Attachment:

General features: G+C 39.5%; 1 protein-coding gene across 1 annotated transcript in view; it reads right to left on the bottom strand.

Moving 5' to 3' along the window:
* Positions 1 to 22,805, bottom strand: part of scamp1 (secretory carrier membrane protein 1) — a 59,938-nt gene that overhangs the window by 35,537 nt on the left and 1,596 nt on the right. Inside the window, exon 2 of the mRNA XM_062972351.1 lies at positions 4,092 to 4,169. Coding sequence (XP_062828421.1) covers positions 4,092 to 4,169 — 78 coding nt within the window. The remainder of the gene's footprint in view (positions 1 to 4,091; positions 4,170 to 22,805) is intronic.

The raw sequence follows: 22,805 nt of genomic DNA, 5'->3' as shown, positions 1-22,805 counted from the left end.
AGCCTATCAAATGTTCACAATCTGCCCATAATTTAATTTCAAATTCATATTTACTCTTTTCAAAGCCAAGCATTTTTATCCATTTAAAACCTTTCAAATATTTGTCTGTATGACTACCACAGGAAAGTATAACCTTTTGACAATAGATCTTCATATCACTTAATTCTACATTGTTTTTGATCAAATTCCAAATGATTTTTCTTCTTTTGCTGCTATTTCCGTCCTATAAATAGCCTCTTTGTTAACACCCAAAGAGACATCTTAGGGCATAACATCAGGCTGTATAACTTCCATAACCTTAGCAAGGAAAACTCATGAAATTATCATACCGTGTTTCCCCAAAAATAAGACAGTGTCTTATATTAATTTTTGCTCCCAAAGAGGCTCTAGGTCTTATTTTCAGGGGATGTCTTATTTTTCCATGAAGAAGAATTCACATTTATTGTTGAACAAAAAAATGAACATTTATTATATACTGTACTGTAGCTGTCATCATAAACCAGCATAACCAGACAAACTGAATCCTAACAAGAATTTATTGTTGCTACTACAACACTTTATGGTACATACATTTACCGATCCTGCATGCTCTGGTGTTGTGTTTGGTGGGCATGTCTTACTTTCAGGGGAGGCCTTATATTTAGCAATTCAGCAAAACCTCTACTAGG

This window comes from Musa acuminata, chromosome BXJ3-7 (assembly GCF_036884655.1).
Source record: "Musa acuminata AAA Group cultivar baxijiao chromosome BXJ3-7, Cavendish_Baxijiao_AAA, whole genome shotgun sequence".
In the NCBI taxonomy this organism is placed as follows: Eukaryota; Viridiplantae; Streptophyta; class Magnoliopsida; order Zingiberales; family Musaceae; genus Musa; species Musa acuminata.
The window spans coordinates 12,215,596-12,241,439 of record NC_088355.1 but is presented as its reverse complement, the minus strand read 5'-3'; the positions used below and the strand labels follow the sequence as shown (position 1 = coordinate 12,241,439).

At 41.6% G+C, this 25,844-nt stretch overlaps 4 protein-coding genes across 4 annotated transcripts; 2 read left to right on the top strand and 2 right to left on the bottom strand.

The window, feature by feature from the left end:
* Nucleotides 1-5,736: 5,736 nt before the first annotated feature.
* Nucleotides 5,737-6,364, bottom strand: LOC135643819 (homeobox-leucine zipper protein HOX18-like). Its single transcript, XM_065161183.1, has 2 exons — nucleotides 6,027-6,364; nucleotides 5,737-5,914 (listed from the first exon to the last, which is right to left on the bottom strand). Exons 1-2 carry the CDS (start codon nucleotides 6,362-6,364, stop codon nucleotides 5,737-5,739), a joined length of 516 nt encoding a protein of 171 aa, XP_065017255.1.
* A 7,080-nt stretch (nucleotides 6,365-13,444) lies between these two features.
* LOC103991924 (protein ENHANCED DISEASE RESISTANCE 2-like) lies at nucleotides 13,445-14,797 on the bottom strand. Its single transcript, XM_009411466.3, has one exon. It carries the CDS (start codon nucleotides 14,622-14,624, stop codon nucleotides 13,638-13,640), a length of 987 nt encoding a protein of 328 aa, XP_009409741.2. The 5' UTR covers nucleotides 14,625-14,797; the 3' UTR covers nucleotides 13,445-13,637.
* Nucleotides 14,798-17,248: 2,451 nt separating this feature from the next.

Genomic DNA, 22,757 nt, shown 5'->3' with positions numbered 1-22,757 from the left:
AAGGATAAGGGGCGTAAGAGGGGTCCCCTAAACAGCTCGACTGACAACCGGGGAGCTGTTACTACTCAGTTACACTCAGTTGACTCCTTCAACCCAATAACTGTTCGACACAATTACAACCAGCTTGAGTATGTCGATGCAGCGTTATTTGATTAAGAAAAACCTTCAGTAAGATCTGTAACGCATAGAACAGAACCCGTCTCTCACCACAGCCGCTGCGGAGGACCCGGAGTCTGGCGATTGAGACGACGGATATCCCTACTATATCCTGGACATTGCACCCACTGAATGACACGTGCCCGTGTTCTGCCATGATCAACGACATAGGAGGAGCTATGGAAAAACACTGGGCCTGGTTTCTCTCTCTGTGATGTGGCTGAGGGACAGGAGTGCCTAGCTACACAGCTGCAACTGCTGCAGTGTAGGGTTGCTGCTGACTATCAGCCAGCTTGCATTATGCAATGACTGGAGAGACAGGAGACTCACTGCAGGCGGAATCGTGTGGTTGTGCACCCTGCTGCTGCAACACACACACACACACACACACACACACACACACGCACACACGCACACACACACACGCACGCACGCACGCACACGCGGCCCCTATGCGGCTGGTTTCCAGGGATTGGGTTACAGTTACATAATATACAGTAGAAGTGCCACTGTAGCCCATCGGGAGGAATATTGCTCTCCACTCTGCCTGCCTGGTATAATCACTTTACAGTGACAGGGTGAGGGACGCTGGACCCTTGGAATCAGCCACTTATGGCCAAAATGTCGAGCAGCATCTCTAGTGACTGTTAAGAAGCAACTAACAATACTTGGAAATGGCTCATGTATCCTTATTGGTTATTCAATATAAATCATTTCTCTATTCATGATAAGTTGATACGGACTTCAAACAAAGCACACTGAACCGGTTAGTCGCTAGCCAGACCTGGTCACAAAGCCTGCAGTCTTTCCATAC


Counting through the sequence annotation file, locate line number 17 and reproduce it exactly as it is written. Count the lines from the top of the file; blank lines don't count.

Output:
Genomic DNA, 22,757 nt, shown 5'->3' with positions numbered 1-22,757 from the left: